Bastow's moss chart
In 1887 Richard Bastow published a paper titled "Tasmanian Mosses" in the Papers and Proceedings of the Royal Society of Tasmania. It had been read at a Society meeting in 1886, contained species' descriptions and was accompanied by an illustrated identification key to the genera. That key was presented on a large fold-out sheet, about 110 centimetres long and 60 wide.
To use the chart to identify a specimen you start at the top and work your way down. At each point you are asked a question about some feature. Examine the specimen you're trying to identify and look to see if it has the feature in question. Depending on your answer you will be directed to the next question you have to answer. With each question you narrow the range of genera to which your specimen could belong until you are finally left with just one genus. From the photograph of the whole chart you can see that there are many possible pathways through it to lead to the many different genera listed at the chart's base.
The rest of this page is taken up by a random selection of extracts from the chart.
Here is the first. To get to this point in the chart the immediately preceding question asked whether the mouth of the spore capsule has teeth around its margin. If you answer "no" to that question here is what you'd see next. You are now asked about the calyptra, a protective sheath around the immature spore capsule. If the calyptra in your specimen is cucullate (that is, hood-like in form and with a split on one side) you then have to look at the capsule shape – globose or otherwise. If globose you have three options, if not globose you have four options – as shown by the groups of 3 and 4 dotted lines under the different capsule shape possibilities. The alternative given to cucullate is mitriform – shaped like a bishop's cap or mitre.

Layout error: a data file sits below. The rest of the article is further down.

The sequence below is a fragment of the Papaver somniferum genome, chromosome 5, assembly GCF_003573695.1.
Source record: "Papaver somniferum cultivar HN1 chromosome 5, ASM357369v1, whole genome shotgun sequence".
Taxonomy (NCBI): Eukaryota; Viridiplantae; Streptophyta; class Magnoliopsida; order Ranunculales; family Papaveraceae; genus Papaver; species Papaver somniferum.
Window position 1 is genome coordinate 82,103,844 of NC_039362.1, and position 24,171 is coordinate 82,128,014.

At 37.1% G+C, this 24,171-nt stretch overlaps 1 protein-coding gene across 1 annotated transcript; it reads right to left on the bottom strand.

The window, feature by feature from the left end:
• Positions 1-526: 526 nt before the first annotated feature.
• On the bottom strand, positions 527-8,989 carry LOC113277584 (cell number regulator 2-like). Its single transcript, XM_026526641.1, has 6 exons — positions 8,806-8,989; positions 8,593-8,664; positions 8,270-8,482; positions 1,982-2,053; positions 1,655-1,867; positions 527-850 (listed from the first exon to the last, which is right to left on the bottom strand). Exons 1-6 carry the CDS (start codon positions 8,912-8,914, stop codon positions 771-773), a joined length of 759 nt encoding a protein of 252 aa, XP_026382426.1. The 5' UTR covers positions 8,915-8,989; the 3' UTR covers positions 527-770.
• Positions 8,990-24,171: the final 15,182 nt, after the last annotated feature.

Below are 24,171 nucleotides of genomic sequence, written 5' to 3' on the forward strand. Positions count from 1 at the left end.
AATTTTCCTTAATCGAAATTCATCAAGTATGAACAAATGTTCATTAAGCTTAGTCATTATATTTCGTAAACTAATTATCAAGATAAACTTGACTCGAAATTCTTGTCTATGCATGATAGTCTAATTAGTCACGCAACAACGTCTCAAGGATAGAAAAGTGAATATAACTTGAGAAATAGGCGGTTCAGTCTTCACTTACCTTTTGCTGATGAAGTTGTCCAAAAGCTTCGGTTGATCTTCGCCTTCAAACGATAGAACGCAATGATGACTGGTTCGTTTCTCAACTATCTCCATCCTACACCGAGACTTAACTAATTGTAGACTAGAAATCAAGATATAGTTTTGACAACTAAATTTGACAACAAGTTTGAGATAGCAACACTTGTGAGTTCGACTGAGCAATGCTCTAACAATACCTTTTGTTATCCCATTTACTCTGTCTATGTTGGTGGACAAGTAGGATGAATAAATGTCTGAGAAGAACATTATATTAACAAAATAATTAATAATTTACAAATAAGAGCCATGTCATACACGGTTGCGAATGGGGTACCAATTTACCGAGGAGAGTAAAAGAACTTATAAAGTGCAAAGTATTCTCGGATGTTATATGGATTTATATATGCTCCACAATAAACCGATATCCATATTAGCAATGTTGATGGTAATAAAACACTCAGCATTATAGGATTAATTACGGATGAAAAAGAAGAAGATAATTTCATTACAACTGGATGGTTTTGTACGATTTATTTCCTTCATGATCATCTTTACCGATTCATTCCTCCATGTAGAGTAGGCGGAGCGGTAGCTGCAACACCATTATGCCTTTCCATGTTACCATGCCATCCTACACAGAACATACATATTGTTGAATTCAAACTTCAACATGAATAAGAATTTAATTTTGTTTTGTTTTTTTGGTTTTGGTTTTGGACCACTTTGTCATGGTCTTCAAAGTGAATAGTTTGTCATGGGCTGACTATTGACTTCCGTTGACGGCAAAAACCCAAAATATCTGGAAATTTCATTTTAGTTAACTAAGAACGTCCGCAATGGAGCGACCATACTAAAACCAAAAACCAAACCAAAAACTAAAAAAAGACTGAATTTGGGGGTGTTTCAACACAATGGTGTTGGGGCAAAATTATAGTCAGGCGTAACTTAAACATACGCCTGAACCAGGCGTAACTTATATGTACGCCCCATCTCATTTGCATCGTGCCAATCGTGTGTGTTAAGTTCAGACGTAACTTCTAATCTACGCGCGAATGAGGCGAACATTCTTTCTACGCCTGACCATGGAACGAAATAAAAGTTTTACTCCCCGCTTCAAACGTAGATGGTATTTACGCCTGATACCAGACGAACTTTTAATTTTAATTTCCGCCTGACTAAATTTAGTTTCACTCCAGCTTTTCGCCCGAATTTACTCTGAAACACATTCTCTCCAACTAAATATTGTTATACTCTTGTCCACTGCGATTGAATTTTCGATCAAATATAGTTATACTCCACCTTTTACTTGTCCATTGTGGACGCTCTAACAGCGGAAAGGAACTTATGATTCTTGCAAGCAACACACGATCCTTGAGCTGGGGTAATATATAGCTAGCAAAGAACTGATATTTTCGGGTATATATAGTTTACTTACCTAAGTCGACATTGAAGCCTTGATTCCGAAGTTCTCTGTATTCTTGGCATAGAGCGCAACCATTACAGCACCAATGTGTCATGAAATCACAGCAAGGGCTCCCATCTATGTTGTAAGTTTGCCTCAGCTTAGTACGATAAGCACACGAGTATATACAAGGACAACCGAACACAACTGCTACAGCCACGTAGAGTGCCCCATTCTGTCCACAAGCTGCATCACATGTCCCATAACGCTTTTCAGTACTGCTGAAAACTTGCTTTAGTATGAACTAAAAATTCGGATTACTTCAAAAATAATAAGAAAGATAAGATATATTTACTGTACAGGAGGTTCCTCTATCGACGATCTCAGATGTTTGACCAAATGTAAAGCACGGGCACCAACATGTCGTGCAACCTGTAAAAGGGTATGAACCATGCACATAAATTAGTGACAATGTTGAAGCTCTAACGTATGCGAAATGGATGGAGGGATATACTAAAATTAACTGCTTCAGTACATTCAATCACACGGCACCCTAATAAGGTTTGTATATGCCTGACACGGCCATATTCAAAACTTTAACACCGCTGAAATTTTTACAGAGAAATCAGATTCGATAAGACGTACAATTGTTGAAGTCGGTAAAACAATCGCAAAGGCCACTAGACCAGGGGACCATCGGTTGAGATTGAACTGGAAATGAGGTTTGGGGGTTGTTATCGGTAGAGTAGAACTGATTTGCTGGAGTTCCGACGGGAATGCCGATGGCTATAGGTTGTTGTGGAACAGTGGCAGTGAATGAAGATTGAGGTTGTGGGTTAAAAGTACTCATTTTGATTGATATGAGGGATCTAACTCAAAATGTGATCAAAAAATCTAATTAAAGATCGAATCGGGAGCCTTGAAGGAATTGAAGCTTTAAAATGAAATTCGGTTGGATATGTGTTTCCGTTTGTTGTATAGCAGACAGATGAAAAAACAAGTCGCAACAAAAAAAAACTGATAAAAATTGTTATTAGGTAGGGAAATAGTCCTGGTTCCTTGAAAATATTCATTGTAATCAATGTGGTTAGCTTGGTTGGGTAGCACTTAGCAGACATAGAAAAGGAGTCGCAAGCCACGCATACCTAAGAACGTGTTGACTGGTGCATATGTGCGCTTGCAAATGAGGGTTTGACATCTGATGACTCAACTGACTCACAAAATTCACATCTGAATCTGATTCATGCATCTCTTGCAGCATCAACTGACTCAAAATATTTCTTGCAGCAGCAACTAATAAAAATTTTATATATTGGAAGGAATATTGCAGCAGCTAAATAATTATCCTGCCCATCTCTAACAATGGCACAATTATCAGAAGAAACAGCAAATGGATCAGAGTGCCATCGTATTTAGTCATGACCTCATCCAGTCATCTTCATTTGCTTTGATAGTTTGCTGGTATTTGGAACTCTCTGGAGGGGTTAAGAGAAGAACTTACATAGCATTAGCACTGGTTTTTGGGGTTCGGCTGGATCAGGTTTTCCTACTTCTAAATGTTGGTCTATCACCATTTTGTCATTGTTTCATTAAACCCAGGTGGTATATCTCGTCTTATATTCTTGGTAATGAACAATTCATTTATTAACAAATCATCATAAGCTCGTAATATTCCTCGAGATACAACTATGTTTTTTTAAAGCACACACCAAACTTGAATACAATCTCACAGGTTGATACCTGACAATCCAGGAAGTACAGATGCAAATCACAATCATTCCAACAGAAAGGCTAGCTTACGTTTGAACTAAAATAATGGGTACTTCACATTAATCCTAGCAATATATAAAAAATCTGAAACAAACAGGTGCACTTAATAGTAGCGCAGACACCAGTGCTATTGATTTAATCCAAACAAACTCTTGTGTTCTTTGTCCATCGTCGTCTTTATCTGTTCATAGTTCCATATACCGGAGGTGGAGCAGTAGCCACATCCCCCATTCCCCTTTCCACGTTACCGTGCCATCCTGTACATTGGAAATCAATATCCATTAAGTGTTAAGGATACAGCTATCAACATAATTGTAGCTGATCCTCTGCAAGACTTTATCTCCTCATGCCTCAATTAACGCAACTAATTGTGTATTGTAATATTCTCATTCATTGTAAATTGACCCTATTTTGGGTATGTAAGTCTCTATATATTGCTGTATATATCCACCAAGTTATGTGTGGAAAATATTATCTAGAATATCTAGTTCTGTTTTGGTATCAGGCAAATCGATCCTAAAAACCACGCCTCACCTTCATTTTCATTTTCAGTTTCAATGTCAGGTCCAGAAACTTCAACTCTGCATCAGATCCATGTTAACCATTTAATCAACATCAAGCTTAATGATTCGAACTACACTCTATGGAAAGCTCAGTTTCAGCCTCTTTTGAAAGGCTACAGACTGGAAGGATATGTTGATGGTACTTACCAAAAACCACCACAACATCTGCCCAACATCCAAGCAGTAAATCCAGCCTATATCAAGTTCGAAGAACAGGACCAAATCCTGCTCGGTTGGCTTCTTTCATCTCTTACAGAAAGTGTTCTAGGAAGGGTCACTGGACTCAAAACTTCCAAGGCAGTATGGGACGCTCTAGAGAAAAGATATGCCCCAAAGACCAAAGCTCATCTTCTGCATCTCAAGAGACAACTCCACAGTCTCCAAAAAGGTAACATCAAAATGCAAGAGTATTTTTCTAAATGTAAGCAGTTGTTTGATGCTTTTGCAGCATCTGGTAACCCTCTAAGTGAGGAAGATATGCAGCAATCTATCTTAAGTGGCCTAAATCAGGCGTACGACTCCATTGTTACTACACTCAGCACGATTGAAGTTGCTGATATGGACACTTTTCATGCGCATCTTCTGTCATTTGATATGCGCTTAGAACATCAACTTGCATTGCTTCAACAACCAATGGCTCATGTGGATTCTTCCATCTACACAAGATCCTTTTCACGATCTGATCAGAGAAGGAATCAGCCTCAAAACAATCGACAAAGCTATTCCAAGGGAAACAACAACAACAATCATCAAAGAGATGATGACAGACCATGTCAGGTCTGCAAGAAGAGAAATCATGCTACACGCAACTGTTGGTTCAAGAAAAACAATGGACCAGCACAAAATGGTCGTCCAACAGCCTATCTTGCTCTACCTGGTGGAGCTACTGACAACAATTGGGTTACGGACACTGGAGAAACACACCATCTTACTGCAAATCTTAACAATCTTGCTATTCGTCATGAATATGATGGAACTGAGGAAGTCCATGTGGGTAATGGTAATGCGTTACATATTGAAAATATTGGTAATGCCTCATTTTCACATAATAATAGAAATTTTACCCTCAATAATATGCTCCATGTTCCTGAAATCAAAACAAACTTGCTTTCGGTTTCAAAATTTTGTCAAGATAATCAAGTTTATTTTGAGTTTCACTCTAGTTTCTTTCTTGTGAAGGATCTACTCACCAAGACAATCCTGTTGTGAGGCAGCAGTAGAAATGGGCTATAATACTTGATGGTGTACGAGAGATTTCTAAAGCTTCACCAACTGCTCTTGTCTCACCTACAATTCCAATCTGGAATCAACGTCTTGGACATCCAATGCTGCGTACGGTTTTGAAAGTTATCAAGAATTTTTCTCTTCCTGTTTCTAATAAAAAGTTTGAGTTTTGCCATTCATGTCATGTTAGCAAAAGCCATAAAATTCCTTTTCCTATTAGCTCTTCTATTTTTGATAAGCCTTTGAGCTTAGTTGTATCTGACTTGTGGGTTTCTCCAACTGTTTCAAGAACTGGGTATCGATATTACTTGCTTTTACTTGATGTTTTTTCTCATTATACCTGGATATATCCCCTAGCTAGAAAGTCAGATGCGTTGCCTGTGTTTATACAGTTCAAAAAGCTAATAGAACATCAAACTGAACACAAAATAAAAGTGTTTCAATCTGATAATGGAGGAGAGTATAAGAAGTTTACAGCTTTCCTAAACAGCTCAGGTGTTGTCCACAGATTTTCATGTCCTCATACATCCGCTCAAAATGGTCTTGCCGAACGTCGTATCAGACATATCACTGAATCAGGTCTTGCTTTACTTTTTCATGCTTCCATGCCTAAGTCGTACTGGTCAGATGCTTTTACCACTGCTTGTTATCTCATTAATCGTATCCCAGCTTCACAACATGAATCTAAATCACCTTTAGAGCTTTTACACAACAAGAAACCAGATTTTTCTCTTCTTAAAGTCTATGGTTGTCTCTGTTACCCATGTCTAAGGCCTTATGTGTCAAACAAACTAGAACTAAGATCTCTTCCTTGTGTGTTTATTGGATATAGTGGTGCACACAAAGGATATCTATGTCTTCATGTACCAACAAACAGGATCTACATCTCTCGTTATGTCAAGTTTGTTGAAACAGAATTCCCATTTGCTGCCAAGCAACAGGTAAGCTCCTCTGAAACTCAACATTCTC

At the following point you are asked about a microscopic feature – the nature of the cells that make up the leaves of the moss gametophyte.
The next extract shows the final choice between the genera Andreaea and Phascum and you are asked to look at the way the spore capsule opens. In the former it splits along four vertical lines while in the latter it ruptures irregularly. There are also drawings of a couple of species - Andreaeapetrophila and Phascum gracilentum. This extract has been rotated 90 degrees. What is shown here on the left is actually at the bottom of the chart.